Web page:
Shifting Our Mindset
In my work with Restorative Approaches, I’ve often heard coaches and trainers remind people that Restorative Approaches isn’t just something you do, it’s a mindset shift. And when people have the chance to explore what that means, some common themes emerge. I’ve heard people use phrases such as it means to “slow down,” “to center ourselves,” “to remember why we are doing this work,” “to take time to connect,” and “to be fully human with one another.”
To me, all of these phrases tie back to the concept of creating authentic relationships. To be authentic with others, we must understand ourselves. Taking the time to uncover, name, and reflect upon our core values is a powerful way to do that, which opens the door to sharing our true self with others.
What is a Core Value?
Core values are deeply held beliefs and desired ways of being. Core values can be powerful motivational forces in our lives. Our core values are often at the heart of our priority setting, even if we don’t consciously recognize them. And taking the time to understand your core values can help you harness that motivational force in a dynamic new way.
First VTRAC Lunch and Learn
As a member of the Vermont Restorative Approaches Collaborative, I was happy to share a core values reflection exercise with our VTRAC community. Ten members of our VTRAC community came together to share in the first VTRAC Lunch and Learn, held virtually on September 20, 2022.
As we came together, we started with an opening circle with a prompt that connects to autumn. The prompt was: What are your harvesting now based on seeds you planted in the spring or summer? Too often we get caught up in the cycle of quick results or immediate outcomes. As a practitioner of restorative approaches, I wanted to encourage our community to take the time to reflect on how where they have been. And how their previous investment of their time and energy has contributed to where they are today. This opening prompt is also a reminder that:
- We live in harmony with the seasons.
- Some cultures consider time to be circular, rather than linear.
- And it helped create a reflective mindset.
After the opening prompt, we worked through the core values activity. If you would like to try this activity yourself, you can find my guide to it here: Values Reflection Exercise.
Tips on the Core Values Reflection Exercise
For the core values reflection exercise, I used concepts from universal design for learning. In the guide, you are presented with two different options for identifying your core values. The first option is to read through a list of words (nouns and adjectives) that are often considered values. The second option is to free write your answer to prompts that are provided.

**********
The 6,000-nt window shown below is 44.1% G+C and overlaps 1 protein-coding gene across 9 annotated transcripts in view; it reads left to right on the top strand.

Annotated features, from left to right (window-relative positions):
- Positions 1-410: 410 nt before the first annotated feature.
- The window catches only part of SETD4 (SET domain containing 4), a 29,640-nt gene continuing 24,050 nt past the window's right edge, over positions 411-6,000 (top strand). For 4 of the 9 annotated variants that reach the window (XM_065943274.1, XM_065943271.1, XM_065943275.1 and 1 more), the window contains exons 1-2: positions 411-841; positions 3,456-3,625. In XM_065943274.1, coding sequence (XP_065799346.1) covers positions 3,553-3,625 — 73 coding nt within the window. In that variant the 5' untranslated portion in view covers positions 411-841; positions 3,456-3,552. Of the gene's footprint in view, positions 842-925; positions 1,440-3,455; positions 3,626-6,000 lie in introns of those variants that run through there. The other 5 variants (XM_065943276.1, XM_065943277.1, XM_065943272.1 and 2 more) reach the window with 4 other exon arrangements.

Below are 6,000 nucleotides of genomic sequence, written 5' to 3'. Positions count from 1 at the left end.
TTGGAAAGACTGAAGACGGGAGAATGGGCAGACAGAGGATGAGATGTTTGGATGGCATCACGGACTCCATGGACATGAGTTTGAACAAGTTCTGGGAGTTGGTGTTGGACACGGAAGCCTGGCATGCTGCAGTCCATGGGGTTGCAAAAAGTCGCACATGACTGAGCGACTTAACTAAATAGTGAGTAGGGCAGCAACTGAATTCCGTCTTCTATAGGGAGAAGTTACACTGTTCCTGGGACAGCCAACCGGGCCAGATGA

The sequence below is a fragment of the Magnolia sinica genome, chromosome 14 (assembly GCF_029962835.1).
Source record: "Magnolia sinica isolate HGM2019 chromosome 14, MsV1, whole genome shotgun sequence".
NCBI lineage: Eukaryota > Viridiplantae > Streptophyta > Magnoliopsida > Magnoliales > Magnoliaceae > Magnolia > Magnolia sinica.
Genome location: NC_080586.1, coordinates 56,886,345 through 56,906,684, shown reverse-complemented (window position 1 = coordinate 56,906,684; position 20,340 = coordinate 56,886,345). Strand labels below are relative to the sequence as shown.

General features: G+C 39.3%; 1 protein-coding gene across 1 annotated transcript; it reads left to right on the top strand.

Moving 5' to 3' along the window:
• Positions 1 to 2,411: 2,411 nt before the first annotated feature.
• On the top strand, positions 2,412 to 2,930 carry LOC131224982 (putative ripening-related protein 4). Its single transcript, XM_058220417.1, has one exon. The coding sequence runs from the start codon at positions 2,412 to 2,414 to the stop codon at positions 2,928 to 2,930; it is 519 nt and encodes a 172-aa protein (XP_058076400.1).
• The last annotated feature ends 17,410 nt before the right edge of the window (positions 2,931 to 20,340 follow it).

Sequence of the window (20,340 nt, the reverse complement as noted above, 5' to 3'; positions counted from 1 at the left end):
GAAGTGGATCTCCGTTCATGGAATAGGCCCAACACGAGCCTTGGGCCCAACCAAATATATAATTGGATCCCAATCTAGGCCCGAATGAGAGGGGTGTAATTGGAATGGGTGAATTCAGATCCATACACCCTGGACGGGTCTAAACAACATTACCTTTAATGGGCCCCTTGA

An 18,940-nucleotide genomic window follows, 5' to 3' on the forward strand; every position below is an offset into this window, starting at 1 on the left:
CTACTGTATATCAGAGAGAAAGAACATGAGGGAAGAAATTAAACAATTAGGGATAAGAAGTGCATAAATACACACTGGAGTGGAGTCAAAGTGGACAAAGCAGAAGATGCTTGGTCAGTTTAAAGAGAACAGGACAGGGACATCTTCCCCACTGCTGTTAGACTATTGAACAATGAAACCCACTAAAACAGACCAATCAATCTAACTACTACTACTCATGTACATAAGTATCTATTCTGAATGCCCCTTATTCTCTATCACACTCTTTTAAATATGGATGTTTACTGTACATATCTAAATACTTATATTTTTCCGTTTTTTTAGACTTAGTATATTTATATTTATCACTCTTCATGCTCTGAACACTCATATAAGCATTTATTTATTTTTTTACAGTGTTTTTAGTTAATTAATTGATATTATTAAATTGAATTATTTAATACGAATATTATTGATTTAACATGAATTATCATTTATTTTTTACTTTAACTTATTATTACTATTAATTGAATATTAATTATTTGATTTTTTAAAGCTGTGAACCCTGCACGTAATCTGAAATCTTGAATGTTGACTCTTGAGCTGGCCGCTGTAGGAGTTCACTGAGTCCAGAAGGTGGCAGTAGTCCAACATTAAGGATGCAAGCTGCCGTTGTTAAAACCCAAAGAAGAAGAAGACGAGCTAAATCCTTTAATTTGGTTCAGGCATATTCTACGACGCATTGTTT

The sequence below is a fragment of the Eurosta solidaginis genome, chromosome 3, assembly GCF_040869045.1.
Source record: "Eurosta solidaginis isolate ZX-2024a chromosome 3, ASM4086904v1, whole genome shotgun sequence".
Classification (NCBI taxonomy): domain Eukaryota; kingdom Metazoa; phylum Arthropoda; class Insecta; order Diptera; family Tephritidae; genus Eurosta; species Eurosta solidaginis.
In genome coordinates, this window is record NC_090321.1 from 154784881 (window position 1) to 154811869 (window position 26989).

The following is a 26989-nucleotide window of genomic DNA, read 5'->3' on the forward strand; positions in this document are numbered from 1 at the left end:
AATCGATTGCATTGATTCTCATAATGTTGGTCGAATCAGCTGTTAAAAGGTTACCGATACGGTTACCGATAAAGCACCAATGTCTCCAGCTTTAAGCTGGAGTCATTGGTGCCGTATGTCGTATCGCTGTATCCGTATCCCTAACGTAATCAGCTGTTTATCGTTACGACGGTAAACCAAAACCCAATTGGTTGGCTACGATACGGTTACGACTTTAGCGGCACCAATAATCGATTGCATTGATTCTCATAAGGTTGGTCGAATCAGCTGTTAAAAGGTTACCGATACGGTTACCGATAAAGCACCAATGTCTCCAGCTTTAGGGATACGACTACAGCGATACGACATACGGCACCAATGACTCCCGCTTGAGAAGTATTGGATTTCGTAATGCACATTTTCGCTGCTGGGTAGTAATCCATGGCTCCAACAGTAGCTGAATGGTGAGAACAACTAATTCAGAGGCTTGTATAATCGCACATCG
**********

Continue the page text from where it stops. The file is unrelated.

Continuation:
- Tip: If you read through the list, start by just reading through it. Let each word flow over you to see if you have an emotional reaction. Then read through it a second time, eliminating words that have little or no emotional impact for you. Circle or highlight the words that “jump” out at you emotionally.
- Tip: If you try the free writing option, set a timer for yourself. Start with 10 minutes and see what you generate in response to the questions. With free writing, it’s important not to censor yourself.
Now comes the part that I find the most difficult! Narrow down your list of words to 3 to 7 core values. For each value, there is a second set of prompts that helps you link your values to actions. Lastly, try drafting action statements that will help you know when you are living in accordance with your personal values.
Values + Action = Integrity
How can this activity help you? When our values align with our actions, that is personal integrity (SoulSalt, 2022). When we are asked to take actions that are contrary to our values, it creates a sense of inner conflict or division. When we take actions that align with our values, it creates a sense of unity of purpose. By exploring, uncovering, naming, and reflecting on our core values, we can use that information about ourselves to guide our interactions and relationship-building with others and to guide our decision-making. Understanding our core values can also give us insight into why we have a strong emotional reaction to a situation or experience conflict with others. Because values are a hidden motivator driving behavior, we often find that a difference in values is a root cause of conflict.
If you take the time to complete the Values Reflection Exercise, make an appointment to check in with yourself in 6 – 12 months. Come back to the inventory. See if your answers still resonate with yourself. How have you been living your values? How do you want to continue to grow as a person of integrity?